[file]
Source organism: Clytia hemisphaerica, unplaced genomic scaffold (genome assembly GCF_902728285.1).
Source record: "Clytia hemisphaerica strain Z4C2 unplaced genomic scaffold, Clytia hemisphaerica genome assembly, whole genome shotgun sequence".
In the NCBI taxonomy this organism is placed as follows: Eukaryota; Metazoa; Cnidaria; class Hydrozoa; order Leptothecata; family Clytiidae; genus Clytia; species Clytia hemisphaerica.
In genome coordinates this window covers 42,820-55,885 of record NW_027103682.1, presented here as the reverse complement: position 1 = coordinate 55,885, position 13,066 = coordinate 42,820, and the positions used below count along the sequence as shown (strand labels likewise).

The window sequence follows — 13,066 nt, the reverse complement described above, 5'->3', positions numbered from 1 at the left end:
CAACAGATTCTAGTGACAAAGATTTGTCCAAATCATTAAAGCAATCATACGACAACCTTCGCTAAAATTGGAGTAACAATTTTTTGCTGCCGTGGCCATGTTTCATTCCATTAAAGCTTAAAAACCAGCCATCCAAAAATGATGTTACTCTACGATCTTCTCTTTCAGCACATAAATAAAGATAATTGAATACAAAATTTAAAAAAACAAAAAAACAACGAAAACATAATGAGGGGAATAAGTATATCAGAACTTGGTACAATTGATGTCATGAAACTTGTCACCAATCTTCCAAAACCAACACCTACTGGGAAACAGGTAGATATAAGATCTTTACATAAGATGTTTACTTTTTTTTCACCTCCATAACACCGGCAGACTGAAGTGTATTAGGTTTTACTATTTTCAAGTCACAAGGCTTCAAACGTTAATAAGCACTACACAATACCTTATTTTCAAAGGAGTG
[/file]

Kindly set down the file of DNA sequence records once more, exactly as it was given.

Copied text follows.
Source organism: Clytia hemisphaerica, unplaced genomic scaffold (genome assembly GCF_902728285.1).
Source record: "Clytia hemisphaerica strain Z4C2 unplaced genomic scaffold, Clytia hemisphaerica genome assembly, whole genome shotgun sequence".
In the NCBI taxonomy this organism is placed as follows: Eukaryota; Metazoa; Cnidaria; class Hydrozoa; order Leptothecata; family Clytiidae; genus Clytia; species Clytia hemisphaerica.
In genome coordinates this window covers 42,820-55,885 of record NW_027103682.1, presented here as the reverse complement: position 1 = coordinate 55,885, position 13,066 = coordinate 42,820, and the positions used below count along the sequence as shown (strand labels likewise).

The window sequence follows — 13,066 nt, the reverse complement described above, 5'->3', positions numbered from 1 at the left end:
CAACAGATTCTAGTGACAAAGATTTGTCCAAATCATTAAAGCAATCATACGACAACCTTCGCTAAAATTGGAGTAACAATTTTTTGCTGCCGTGGCCATGTTTCATTCCATTAAAGCTTAAAAACCAGCCATCCAAAAATGATGTTACTCTACGATCTTCTCTTTCAGCACATAAATAAAGATAATTGAATACAAAATTTAAAAAAACAAAAAAACAACGAAAACATAATGAGGGGAATAAGTATATCAGAACTTGGTACAATTGATGTCATGAAACTTGTCACCAATCTTCCAAAACCAACACCTACTGGGAAACAGGTAGATATAAGATCTTTACATAAGATGTTTACTTTTTTTTCACCTCCATAACACCGGCAGACTGAAGTGTATTAGGTTTTACTATTTTCAAGTCACAAGGCTTCAAACGTTAATAAGCACTACACAATACCTTATTTTCAAAGGAGTG